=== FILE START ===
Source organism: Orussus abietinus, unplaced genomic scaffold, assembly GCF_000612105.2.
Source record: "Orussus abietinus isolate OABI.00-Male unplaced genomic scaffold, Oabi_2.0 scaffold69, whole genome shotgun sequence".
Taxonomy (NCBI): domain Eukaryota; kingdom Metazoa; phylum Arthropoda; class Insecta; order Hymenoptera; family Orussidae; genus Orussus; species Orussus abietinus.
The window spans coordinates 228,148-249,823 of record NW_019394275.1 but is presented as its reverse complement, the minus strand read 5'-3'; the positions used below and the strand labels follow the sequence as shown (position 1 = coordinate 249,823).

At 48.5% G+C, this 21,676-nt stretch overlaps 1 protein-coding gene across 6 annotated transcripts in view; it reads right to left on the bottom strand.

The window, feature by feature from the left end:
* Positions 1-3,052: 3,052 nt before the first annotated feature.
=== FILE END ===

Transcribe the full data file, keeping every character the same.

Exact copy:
Source organism: Orussus abietinus, unplaced genomic scaffold, assembly GCF_000612105.2.
Source record: "Orussus abietinus isolate OABI.00-Male unplaced genomic scaffold, Oabi_2.0 scaffold69, whole genome shotgun sequence".
Taxonomy (NCBI): domain Eukaryota; kingdom Metazoa; phylum Arthropoda; class Insecta; order Hymenoptera; family Orussidae; genus Orussus; species Orussus abietinus.
The window spans coordinates 228,148-249,823 of record NW_019394275.1 but is presented as its reverse complement, the minus strand read 5'-3'; the positions used below and the strand labels follow the sequence as shown (position 1 = coordinate 249,823).

At 48.5% G+C, this 21,676-nt stretch overlaps 1 protein-coding gene across 6 annotated transcripts in view; it reads right to left on the bottom strand.

The window, feature by feature from the left end:
* Positions 1-3,052: 3,052 nt before the first annotated feature.